IMHO, e-con Systems Inc., is worth a mention in this article. e-con Systems is an embedded product development Services Company focused on end-end product development. With expertise in mobile processors such has XScale PXA270, PXA320, AU1250, i.MX, OMAP35x etc., e-con helps customers on development of products such as digital picture frames, point of sale terminals, hand-held single board computers etc., using its product engineering services. Besides this, e-con provides system integration services such as Windows Embedded CE or Linux BSP porting solutions and device driver development.
Nice list... interesting Achronix is at the top of A-list. They have been in the news lately with their decision to use Intel's fab business.
The supply chain flow identified for Achronix's Speedster22i is all within the US locations end-to-end:
This may bode well for military and aerospace applications which require “on shore” silicon but is that volume big enough for sustaining Achronix? The supply chain solution has to change quickly to lower cost destinations if Achronix has to compete in the consumer products market.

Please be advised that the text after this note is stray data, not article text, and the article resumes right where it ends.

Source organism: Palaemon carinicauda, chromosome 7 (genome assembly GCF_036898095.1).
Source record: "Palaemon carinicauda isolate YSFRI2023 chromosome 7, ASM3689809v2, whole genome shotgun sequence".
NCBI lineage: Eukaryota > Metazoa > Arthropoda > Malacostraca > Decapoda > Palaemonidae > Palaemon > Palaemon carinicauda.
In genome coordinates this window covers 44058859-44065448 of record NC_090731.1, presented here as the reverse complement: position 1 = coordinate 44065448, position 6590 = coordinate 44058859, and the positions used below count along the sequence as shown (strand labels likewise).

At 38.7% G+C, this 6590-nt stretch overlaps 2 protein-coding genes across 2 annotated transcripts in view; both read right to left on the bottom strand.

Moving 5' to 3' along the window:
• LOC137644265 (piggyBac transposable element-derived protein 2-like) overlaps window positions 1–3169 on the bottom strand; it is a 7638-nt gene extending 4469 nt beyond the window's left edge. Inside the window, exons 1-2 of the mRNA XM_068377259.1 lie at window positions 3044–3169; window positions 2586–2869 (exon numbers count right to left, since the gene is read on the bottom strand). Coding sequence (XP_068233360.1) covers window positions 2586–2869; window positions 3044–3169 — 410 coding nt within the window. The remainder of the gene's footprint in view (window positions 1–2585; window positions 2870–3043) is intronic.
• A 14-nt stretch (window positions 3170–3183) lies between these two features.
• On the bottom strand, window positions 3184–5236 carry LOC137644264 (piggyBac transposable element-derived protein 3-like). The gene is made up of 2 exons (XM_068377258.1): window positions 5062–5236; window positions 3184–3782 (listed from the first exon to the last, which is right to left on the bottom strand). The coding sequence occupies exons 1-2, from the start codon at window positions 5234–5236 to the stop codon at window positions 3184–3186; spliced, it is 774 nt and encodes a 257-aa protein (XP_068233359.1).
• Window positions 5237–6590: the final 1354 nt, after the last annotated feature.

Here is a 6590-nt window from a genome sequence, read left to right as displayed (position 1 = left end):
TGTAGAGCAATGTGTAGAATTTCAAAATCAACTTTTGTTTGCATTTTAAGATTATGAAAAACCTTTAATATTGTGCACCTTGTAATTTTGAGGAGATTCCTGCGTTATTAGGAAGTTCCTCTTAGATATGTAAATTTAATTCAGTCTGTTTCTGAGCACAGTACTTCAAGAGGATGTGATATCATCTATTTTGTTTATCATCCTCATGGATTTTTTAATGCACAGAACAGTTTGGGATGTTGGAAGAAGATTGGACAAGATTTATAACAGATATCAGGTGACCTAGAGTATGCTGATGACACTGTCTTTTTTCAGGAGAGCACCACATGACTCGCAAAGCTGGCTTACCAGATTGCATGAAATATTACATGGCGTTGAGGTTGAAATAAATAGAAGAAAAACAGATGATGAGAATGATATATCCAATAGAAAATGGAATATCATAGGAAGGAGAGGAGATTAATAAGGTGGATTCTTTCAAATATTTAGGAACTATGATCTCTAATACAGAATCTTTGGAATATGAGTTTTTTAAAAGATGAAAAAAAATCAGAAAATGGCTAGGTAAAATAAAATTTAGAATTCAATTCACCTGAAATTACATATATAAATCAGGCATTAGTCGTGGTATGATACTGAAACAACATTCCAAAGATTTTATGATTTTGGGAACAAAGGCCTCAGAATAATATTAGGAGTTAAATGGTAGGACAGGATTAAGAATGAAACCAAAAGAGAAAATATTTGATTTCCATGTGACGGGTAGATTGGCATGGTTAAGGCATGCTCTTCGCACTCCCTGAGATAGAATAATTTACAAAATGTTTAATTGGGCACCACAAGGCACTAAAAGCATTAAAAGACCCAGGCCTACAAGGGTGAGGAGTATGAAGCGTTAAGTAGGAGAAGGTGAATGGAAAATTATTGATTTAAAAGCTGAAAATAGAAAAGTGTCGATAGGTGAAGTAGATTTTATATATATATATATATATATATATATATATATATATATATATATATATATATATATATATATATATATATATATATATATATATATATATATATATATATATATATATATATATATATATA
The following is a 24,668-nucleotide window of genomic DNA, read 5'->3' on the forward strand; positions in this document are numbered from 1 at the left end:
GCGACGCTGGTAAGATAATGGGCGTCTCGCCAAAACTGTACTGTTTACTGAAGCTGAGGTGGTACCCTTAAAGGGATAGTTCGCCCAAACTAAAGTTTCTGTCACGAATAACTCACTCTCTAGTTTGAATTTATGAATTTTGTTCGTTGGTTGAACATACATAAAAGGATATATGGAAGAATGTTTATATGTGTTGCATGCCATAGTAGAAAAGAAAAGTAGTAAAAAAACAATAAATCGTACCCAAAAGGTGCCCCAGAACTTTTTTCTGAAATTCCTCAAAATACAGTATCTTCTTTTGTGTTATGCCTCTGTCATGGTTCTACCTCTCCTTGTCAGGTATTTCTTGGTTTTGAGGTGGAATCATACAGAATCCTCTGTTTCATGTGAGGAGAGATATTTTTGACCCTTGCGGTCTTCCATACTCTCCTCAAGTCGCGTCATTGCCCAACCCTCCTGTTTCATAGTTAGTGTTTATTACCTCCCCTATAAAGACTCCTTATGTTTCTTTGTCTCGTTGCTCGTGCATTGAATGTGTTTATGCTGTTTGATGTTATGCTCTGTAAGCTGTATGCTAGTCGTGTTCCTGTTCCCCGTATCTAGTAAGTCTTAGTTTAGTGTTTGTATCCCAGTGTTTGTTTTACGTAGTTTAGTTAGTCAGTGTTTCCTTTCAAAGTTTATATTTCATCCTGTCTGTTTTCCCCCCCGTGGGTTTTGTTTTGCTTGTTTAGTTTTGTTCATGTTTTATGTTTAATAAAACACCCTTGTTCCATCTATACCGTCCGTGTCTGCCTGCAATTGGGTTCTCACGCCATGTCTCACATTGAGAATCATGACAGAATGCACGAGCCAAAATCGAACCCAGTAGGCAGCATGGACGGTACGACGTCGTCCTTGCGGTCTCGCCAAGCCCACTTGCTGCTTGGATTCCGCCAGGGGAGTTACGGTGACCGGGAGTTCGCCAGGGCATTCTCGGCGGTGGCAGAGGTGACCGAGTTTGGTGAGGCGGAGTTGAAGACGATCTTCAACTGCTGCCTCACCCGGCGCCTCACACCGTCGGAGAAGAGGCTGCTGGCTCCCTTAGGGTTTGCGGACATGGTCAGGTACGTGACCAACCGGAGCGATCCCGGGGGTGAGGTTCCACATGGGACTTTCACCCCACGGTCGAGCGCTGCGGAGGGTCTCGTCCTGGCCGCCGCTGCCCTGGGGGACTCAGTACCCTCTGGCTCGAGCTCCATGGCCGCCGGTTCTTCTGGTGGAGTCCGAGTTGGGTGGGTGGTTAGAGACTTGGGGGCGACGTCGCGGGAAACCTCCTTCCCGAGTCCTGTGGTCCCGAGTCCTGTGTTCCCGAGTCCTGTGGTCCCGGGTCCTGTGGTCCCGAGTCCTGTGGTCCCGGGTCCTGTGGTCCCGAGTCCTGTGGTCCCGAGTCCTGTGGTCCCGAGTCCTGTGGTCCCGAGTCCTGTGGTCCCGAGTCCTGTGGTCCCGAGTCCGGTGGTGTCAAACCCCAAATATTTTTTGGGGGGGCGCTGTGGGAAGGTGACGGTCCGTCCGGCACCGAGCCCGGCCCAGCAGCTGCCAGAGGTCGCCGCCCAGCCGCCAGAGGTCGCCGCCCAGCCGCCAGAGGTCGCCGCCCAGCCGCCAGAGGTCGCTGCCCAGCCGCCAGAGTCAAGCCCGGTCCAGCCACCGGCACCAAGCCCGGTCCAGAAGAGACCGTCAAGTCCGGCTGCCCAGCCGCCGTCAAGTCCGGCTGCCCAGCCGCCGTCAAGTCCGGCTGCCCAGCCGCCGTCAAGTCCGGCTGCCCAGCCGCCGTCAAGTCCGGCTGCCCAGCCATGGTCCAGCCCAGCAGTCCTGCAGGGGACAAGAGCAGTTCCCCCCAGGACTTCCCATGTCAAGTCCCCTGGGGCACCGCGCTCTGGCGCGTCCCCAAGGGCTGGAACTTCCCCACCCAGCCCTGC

Dr. MP Divakar
Maybe the best that one can hope for is a dump of all companies that have ever appeared on the list and let readers figure that out from their own research. Then you would still have to contend with name changes (e.g., Silicon Forest Labs became Lighthouse Technologies before its acquisition by Mentor Graphics, where the inFact verification technology originated) and relaunches (e.g., Space Codesign in Montreal; disclaimer: I am involved in the 2.0 version of that firm). By the way, I'm not sure if Lighthouse ever appeared in earlier editions of this EE Times list but I hope that Space will, next time!
I guess I could do a super list of all the companies that have ever appeared on the Silicon 60.....they are dropping off the list fast at the moment due to acquisitions; OneSpin Solutions being the latest.
Blog Doing Math in FPGAs Tom Burke 22 comments For a recent project, I explored doing "real" (that is, non-integer) math on a Spartan 3 FPGA. FPGAs, by their nature, do integer math. That is, there's no floating-point ...